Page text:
Friday, December 09, 2011

Sugar, Oh Honey, Honey

Every winter, Consort and Daughter make cookies together. And then Consort and I eat them. So in solemn commemoration of when I could fit into my skinny pants, I offer you all the best recipe for Hermits I've ever found. Say after me; It has nuts and raisins in it, so that's healthy, right?


Ingredients

2 cups flour (plus a little extra, if necessary)

3/4 teaspoon ground cinnamon

3/4 teaspoon ground ginger

1/2 teaspoon ground nutmeg

1/8 teaspoon ground cloves

3/4 teaspoon baking powder

3/4 teaspoon baking soda

1/2 teaspoon salt

1/2 cup (1 stick) unsalted butter, at room temperature

1 1/4 cups packed light brown sugar

1 large egg plus 1 egg yolk, at room temperature

3 tablespoons molasses

1 1/2 teaspoons vanilla extract

3/4 cup finely chopped walnuts

1/2 cup dark raisins or currants

2 to 3 tablespoons finely chopped

Crystallized ginger (optional)

For the egg glaze: 1 egg, beaten with 1 teaspoon water




Instructions

1.Get out one or two large, heavy cookie sheets -- preferably shiny ones. (Just one sheet will be in the oven at a time, but having two sheets will streamline the baking.) Cut a piece of parchment paper to fit each sheet, then cut those pieces in half, length-wise. You should end up with four rectangular pieces of parchment. Heat the oven to 375°.

2.Sift 2 cups of flour, all of the spices, the baking powder, the baking soda, and the salt into a medium-size mixing bowl. Set it aside.

3.In a separate large bowl, use an electric mixer for a few seconds to soften the butter. Add the brown sugar to the butter roughly in thirds, beating at medium-high speed for 1 minute after each addition. Add the egg and yolk, and beat for another minute. Add the molasses and the vanilla, and beat for 1 more minute, until the batter is smooth.

4.Using a wooden spoon, stir 1 cup of the dry mixture into the creamed ingredients. Stir in the walnuts, the raisins (or currants), and the crystallized ginger, if you're using it. Add the remaining cup of the dry mixture a half cup at a time and stir after each addition. The dough should end up fairly dense and hard to stir. If it seems a little soft, mix in another 1 to 2 tablespoons of flour. Turn out the dough onto a floured surface and divide it into 4 equal pieces.

5. Working with well-floured hands, roll the first ball into a log about 12 inches long. Roll the log onto one of the pieces of parchment.

6.Place the log (with the paper) lengthwise onto the cookie sheet, leaving room for a second one beside it. Slightly flatten the log into a rough rectangle so the dough is about 3/4 inches thick and 1 1/4 inches wide.

7. Repeat the rolling steps for a second piece of dough, then use a piece of parchment to place the log on the other half of the cookie sheet (a) before flattening it (b). Using a pastry brush, paint both bars with the egg glaze. This will give the cookies a nice, shiny finish.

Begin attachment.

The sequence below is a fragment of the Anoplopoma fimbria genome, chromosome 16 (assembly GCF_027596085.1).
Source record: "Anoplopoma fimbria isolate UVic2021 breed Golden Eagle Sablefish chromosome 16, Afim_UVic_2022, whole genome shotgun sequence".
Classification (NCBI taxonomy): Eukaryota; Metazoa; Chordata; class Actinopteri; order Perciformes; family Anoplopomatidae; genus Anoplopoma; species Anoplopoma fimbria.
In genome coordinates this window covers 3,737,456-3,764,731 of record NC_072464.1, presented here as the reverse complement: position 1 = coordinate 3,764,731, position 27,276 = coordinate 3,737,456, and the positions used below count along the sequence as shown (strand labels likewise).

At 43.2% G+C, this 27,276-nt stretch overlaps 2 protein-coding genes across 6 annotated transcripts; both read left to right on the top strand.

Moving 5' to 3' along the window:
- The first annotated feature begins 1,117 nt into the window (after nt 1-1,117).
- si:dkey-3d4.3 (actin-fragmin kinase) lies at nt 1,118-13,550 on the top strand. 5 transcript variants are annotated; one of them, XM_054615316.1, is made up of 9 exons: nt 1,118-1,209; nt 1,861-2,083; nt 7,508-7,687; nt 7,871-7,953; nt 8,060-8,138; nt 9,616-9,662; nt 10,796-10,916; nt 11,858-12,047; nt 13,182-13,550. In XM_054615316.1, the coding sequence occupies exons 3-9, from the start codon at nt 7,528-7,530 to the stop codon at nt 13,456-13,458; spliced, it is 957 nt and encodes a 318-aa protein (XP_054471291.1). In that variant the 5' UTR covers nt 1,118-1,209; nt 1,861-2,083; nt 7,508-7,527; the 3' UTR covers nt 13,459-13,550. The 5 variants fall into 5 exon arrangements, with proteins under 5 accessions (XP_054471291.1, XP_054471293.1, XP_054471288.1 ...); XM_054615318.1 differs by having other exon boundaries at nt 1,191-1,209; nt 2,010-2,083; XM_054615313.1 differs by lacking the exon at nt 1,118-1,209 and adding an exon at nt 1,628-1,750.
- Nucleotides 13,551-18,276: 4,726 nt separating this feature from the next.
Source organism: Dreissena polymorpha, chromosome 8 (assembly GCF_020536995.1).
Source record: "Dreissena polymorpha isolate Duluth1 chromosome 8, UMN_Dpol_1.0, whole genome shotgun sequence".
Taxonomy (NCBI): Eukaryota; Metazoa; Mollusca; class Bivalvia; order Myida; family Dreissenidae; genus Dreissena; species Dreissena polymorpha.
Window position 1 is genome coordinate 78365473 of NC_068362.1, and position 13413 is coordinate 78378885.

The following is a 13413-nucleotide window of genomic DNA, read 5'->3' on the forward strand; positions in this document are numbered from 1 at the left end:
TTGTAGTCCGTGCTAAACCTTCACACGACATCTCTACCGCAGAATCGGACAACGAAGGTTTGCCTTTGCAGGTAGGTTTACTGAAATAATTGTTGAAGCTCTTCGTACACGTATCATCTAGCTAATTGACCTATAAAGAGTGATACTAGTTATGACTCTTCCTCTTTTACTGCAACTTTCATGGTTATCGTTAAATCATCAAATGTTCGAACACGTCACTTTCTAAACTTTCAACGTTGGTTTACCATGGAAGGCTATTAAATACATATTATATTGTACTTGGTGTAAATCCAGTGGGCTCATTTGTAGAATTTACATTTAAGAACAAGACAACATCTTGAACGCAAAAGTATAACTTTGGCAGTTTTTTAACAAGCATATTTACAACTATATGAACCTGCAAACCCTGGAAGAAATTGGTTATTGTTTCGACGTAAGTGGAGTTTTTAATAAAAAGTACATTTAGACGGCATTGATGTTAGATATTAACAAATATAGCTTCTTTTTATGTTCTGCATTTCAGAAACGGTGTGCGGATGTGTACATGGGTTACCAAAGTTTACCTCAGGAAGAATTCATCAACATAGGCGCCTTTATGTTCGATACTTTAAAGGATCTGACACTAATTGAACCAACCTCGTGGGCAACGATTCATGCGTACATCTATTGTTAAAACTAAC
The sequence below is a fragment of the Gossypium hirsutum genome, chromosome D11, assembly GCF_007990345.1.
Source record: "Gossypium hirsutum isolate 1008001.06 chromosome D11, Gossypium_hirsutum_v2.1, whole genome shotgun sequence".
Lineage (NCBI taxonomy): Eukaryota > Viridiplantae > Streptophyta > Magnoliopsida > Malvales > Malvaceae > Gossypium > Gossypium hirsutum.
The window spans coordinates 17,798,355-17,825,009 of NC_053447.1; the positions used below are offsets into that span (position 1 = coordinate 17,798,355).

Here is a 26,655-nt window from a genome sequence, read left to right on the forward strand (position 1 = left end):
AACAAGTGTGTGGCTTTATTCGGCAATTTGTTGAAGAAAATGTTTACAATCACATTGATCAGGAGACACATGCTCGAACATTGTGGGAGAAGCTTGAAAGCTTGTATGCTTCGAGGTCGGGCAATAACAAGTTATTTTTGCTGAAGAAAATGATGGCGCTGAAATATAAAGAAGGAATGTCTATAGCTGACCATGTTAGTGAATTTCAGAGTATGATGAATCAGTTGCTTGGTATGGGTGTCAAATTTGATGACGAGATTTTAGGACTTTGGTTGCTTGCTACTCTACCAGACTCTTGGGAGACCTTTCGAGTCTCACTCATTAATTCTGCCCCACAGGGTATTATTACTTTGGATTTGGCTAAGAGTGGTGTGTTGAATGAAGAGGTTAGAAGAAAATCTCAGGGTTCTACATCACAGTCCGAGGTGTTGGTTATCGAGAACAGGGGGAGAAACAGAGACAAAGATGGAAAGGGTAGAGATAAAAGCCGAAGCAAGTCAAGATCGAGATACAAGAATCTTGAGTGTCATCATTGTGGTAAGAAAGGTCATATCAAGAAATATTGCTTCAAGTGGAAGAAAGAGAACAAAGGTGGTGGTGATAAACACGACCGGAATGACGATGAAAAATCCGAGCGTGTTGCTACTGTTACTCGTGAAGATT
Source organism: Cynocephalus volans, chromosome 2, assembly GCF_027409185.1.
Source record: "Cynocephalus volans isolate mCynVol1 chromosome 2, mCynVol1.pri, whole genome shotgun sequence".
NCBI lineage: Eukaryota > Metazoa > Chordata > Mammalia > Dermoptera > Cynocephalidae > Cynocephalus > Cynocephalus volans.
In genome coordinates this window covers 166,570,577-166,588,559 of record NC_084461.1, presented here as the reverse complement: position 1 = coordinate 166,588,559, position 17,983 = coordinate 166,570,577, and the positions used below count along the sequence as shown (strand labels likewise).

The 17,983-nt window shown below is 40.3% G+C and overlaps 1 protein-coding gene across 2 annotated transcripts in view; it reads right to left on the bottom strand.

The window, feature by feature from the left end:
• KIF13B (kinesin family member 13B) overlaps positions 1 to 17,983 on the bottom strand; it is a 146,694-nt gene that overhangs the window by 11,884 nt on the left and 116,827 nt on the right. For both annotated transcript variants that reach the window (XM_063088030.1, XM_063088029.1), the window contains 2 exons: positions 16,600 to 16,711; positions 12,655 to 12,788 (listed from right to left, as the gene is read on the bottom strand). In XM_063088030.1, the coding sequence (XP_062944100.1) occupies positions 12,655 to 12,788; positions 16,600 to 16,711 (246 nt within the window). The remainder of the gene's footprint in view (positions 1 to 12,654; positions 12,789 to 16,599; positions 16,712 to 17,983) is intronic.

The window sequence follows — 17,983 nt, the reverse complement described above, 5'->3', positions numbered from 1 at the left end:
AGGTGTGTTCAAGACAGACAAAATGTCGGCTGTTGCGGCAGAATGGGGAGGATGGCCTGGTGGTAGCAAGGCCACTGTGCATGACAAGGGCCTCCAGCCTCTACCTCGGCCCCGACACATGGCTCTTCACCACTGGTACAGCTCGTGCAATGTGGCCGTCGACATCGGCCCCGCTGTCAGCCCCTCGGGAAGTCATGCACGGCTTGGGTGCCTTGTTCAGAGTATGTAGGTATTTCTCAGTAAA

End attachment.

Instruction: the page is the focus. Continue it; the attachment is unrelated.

8. Bake the bars on the center oven rack for 11 to 12 minutes. While they are baking, prepare the rest of the dough and place it on the second sheet, if you're using one. (If you're using just one cookie sheet, be sure to let it cool thoroughly before you place any dough on it. Put it outside in cold weather or in the refrigerator to speed up the process.) When the bars are done, they will have flattened out somewhat. They might seem a little squishy and underdone, but that's okay: they'll continue to cook a little longer and will get firmer as they cool.

9.Place the baking sheet on a cooling rack. Let it cool for 10 minutes, then lift the parchment pieces with the bars and place them onto a large cutting board.

10. While the bars are still warm, cut them into 1 1/2-inch-wide sections with a pizza cutter or a sharp serrated knife. Cool the hermits thoroughly, then store them in an airtight container. Makes about 32 hermits.

5 Comments:

Blogger StaceyEsq said...

Thanks, Quinn!! Always looking for treats to make for my children and additional padding for my ass. Happy Holidays to you, Consort and Daughter!

9:23 AM  
Anonymous Lisa J said...

These sound wonderful. Darn--another delicious cookie/pie/pastry I must bake! Will try these as soon as I survive the polish jam-filled cookies later this week.

Love your blog. Just finished your book and must report that my husband was frequently awakened by my inadequately muffled snorts and guffaws the whole week (even moreso than the last time I read Dave Barry or Carl Hiaasen).

I am a frequent lurker since I met you and your daughter at UNR a few years ago, but this is my first time posting. I am waiting for your next book (yes, I get that the next one is serious and likely won't disrupt hubby's sleep) and am wondering if you are a reader of Brain Child Magazine (actually, I believe it is "Brain, Child")...

But I digress...

12:10 AM  
Blogger StevenIre said...

Cookies!? “Those are birds of a very different feather,” as the Veggie Monster, once the Cookie Monster would say of his past obsession in comparison with the present and which I say to contrast this present post to the past post. You have moved from an object lesson on the consequences of incorrectly followed procedure to a veritable flow chart. It’s as if you were saying—okay, choke on improperly made cookies from a perfectly tendered recipe all because you didn’t follow the recipe; now who’s laughing on the other side of their face. I didn’t mean to laugh at the previous post. Please don’t expect me to make cookies

3:31 PM  
Blogger Twisted Susan said...

I ain't never heard of no hermits.

7:54 PM  
Anonymous Lydia said...

Thanks for the recipe! I have lovely memories of my mother and I making hermits! It's time now to make them with my kids!

10:26 AM  

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